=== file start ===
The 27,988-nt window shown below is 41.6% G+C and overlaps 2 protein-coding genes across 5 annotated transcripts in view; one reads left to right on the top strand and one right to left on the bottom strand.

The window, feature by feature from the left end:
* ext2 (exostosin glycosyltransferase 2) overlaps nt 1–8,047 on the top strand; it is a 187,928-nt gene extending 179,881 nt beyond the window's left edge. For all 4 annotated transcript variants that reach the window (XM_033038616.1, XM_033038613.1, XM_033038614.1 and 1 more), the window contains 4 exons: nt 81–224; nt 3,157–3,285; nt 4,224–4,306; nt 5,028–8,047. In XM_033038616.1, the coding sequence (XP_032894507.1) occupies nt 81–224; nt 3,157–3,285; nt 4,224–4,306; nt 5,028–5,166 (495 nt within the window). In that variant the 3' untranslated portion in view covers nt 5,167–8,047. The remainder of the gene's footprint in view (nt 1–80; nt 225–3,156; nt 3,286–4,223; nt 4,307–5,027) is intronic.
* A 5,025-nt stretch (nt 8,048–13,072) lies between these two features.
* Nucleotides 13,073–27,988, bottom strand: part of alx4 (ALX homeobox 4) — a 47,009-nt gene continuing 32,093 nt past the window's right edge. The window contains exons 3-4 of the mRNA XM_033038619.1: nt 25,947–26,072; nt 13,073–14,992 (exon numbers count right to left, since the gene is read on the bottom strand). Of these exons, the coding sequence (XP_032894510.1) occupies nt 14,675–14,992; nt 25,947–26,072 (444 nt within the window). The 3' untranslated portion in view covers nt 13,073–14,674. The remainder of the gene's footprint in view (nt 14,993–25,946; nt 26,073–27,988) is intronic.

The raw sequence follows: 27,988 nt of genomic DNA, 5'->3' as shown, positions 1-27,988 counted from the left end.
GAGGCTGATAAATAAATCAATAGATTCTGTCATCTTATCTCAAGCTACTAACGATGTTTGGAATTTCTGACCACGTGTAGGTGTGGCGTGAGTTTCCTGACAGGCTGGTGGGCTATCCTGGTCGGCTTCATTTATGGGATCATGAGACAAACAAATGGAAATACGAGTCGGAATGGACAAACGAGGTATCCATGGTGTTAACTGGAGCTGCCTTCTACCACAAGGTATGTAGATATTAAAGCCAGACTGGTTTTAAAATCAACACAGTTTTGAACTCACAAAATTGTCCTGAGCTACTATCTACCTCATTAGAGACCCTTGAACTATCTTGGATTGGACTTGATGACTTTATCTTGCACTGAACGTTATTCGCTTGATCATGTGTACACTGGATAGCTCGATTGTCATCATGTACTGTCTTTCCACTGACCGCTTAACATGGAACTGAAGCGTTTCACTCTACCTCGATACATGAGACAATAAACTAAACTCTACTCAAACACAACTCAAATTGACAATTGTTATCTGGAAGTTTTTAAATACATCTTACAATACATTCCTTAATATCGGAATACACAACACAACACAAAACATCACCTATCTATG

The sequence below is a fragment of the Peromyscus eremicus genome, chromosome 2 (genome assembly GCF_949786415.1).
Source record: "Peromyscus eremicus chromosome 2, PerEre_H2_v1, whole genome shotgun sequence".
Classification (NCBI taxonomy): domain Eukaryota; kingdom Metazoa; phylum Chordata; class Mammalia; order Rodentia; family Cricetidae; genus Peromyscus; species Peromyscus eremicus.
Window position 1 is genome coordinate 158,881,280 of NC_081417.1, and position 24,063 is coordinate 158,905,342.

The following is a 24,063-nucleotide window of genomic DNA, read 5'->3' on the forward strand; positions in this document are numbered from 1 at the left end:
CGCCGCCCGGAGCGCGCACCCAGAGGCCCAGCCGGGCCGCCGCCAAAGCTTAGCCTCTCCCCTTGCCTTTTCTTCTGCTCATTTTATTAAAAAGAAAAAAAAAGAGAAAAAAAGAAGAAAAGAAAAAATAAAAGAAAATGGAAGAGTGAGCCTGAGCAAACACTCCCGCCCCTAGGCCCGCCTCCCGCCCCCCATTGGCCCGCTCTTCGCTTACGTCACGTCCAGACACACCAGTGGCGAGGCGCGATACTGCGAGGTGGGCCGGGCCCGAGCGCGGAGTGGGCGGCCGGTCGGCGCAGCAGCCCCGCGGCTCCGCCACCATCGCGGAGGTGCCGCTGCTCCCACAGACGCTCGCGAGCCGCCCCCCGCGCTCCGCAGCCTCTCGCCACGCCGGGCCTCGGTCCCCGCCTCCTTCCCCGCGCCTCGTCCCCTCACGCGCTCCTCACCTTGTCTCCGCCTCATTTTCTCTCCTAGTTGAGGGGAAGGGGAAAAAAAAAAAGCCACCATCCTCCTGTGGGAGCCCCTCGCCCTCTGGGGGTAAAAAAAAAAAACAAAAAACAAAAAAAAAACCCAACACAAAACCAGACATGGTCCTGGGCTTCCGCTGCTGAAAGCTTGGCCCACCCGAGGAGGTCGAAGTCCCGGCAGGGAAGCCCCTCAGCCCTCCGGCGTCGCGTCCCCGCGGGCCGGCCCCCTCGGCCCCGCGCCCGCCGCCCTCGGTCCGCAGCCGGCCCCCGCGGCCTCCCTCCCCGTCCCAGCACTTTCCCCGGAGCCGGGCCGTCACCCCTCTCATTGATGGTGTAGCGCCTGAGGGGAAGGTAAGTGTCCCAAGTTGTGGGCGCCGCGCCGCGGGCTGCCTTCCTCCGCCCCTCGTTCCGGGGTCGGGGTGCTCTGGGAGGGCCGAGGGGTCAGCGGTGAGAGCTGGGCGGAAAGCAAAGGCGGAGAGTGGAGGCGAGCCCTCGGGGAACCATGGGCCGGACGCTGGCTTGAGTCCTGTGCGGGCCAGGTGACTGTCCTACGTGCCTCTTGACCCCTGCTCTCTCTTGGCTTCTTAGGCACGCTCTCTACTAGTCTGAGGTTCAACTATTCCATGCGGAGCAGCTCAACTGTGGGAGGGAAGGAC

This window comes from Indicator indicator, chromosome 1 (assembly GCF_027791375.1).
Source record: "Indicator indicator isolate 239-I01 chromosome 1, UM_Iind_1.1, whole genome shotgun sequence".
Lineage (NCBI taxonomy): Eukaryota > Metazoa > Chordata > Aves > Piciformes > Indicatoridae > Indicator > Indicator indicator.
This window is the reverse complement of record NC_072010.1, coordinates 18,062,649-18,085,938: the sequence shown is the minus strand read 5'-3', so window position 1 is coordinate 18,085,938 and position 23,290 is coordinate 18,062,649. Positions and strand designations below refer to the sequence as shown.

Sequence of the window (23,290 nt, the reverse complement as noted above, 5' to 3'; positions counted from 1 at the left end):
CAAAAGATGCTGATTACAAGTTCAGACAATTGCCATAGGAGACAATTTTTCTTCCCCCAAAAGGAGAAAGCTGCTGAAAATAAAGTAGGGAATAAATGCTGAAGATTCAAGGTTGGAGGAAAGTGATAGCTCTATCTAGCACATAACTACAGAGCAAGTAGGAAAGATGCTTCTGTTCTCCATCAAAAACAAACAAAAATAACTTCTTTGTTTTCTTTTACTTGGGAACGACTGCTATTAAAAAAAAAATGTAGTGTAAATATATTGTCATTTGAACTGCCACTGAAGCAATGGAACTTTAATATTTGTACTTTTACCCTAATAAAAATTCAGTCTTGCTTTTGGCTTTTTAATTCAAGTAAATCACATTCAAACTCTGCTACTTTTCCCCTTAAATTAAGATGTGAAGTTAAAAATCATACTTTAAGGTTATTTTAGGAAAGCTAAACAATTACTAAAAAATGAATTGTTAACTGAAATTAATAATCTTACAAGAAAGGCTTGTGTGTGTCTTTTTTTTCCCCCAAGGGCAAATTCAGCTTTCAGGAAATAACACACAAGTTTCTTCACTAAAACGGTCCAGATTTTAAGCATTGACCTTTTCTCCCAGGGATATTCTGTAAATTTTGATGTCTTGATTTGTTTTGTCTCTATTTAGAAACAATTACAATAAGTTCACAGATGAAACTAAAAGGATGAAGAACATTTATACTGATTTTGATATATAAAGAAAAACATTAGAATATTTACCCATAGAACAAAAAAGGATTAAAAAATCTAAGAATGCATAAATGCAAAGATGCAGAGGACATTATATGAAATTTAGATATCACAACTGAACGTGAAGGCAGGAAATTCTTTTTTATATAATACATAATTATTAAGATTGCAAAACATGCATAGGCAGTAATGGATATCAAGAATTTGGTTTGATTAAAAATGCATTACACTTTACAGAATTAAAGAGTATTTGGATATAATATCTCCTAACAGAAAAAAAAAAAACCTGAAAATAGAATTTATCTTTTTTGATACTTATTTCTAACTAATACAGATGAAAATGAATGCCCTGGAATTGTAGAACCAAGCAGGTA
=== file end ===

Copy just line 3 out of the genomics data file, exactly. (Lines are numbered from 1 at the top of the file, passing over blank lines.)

* ext2 (exostosin glycosyltransferase 2) overlaps nt 1–8,047 on the top strand; it is a 187,928-nt gene extending 179,881 nt beyond the window's left edge. For all 4 annotated transcript variants that reach the window (XM_033038616.1, XM_033038613.1, XM_033038614.1 and 1 more), the window contains 4 exons: nt 81–224; nt 3,157–3,285; nt 4,224–4,306; nt 5,028–8,047. In XM_033038616.1, the coding sequence (XP_032894507.1) occupies nt 81–224; nt 3,157–3,285; nt 4,224–4,306; nt 5,028–5,166 (495 nt within the window). In that variant the 3' untranslated portion in view covers nt 5,167–8,047. The remainder of the gene's footprint in view (nt 1–80; nt 225–3,156; nt 3,286–4,223; nt 4,307–5,027) is intronic.